Bilateral extended pelvic lymph node dissection (ePLND) is performed in intermediate- or high-risk PCa patients and in those with an at least 5% risk of pelvic LN involvement by PCa according to Partin's tables. 
Overall, our positive surgical margin ((+) SM) rate was 20% (6.7% in pT2 and 32.4% in pT3 disease). Of the patients, 82.9% had urinary control at the 3-month follow-up. Regarding patients with preoperative International Index of Erectile Function (IIEF) scores ≥19 (mean: 47.6, n = 46), mean IIEF score was 45.3 (n = 11) at the 9-month follow-up. Regarding patients with preoperative IIEF scores of 13-18 (mean: 16.3, n = 6), mean IIEF score was 17.0 (n = 3) at the 9-month follow-up. 
Tewari et al. prospectively evaluated outcomes of radical retropubic and robotic RP procedures.  They concluded that robotic RP was safer, less bloody and required shorter duration of hospital stay and urethral catheterization. In addition, they stated that the oncological and functional results were favorable in the robotic RP group. 
| Important Surgical Technical Features in High-Risk Patients During Robot-Assisted Radical Prostatectomy|| |
We suggest gaining sufficient surgical experience in low-risk cases before proceeding to perform advanced high-risk cases because there is a risk of losing tissues of dissection in advanced cases, and anatomic variations might be present. In robotic surgery, because we do not have the tactile sensation, we need to see the anatomical details very well and also know the anatomy in detail. In addition, bulky disease and involvement of SVs and bladder neck by PCa could make dissection during RARP more difficult.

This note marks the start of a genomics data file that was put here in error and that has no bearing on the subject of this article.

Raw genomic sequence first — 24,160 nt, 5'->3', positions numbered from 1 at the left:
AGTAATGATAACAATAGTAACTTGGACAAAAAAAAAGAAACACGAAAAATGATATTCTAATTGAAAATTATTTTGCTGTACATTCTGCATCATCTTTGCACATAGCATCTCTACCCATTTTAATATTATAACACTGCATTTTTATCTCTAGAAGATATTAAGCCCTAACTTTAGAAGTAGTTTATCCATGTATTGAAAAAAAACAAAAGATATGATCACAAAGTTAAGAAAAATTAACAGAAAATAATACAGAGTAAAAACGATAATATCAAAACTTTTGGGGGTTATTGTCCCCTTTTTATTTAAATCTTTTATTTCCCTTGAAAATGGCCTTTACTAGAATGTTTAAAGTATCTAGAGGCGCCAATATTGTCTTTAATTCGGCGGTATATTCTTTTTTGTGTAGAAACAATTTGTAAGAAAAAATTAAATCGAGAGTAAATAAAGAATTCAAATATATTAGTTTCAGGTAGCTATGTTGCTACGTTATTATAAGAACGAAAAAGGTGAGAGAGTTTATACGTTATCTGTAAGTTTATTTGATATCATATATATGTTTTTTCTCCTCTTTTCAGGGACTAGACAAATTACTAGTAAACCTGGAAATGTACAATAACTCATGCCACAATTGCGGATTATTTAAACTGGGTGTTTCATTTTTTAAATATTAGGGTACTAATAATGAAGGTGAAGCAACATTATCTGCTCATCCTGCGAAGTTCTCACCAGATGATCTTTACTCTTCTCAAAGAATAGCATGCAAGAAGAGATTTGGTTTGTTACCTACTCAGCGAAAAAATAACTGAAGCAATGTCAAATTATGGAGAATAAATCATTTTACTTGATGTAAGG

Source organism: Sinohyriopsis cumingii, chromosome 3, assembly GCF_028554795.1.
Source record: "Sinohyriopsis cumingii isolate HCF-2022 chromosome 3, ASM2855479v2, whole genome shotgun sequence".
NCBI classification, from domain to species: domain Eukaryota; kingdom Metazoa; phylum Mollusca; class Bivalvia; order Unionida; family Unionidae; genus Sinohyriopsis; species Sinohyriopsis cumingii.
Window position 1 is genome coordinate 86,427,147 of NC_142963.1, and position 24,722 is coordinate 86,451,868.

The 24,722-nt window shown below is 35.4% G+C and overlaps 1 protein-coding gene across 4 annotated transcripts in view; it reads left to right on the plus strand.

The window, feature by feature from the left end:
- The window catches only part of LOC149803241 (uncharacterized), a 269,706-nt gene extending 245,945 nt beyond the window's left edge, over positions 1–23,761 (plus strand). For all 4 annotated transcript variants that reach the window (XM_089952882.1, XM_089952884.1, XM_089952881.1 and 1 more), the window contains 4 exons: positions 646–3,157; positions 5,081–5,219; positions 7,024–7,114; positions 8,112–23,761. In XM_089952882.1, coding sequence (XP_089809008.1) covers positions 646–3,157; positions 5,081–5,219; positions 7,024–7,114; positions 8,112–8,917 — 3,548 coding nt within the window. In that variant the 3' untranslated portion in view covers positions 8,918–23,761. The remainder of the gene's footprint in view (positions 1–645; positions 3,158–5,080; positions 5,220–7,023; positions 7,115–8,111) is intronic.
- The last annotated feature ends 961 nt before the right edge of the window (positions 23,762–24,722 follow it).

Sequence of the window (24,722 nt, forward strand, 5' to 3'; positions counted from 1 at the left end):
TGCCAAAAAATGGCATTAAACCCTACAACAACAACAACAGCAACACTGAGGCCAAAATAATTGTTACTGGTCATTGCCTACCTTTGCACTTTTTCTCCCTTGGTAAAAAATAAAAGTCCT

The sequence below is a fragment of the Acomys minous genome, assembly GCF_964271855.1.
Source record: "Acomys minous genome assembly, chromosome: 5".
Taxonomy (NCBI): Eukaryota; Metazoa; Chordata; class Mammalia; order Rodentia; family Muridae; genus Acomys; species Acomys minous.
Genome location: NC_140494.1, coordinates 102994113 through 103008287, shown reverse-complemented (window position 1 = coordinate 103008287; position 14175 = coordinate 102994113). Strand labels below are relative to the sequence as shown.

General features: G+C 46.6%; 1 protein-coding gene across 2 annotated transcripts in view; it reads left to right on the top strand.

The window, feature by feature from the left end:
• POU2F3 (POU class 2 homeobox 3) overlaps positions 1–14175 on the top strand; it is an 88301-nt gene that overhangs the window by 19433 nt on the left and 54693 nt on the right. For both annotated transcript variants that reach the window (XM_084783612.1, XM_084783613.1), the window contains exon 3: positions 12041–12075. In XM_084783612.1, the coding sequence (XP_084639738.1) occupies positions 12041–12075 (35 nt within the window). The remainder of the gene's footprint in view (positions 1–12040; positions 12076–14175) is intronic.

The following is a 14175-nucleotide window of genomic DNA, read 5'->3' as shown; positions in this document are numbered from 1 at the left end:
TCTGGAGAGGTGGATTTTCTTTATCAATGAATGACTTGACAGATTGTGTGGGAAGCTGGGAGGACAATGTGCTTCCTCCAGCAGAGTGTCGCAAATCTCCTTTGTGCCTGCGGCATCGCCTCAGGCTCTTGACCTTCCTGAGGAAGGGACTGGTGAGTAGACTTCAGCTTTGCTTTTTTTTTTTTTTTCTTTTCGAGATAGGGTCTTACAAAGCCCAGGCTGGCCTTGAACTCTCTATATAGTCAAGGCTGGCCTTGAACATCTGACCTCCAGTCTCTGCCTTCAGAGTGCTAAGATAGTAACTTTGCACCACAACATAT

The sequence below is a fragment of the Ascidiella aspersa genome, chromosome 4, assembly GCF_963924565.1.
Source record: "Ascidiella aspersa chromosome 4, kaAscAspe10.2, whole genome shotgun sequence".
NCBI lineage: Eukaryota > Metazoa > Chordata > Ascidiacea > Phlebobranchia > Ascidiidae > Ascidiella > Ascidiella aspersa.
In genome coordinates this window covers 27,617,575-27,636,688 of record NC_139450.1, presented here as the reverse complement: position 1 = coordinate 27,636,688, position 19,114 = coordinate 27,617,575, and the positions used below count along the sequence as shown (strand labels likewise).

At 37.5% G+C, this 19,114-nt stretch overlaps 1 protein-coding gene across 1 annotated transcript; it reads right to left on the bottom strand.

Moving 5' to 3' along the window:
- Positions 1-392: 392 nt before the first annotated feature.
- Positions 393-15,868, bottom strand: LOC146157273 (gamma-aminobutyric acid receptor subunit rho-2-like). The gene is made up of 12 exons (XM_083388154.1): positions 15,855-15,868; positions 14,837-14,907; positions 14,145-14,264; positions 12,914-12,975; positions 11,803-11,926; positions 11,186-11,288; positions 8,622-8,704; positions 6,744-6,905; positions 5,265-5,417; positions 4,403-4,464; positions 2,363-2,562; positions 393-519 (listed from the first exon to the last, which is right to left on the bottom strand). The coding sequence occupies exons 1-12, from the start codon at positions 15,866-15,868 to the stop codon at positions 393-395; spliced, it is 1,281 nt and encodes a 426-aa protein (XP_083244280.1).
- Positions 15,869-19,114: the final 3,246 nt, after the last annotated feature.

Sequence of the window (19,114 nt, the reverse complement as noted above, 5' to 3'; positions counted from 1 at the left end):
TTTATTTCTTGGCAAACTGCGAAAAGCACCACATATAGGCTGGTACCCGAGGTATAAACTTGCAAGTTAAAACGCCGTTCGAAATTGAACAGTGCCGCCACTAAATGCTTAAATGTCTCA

It has been suggested that HRPC may be associated with firm SVs that might suggest tumor invasion and necessitates careful manipulation of the tissues in order to completely remove with negative SMs ((−) SMs).  Following opening the Denonvillier's fascia, meticulous dissection should be done between the plane of rectum and prostate. In advanced cases, characterization of this plane might be difficult due to the presence of extra-capsular disease and in patients with previous androgen deprivation therapy.  It is important to keep in mind that wide dissection and resection might lead to rectal injury particularly in patients with extra-capsular disease. On the other hand, dissecting as close as up to the apex between the plane of prostate and rectum following opening the Denonvillier's fascia significantly facilitates the procedure.
Another important area of dissection is the plane between the bladder neck and prostate base. Some authors suggested avoiding the natural tendency to advance toward the prostate and use a perpendicular place of dissection between the bladder neck and prostate base in order to prevent a (+) SM. In case of suspicion, intraoperative frozen section analysis could also be useful. ,
Tewari et al.  suggested that defining periprostatic fascial planes, color and tissue characteristics, presence of inflammatory changes and adhesions and determination of freely separating bloodless plane showing loose shiny areolar tissue as visual clues to decrease the risk of posterior-lateral (+) SMs.
Stroup and Kane suggested meticulous circumferential dissection of the prostate apex in order to avoid (+) SMs.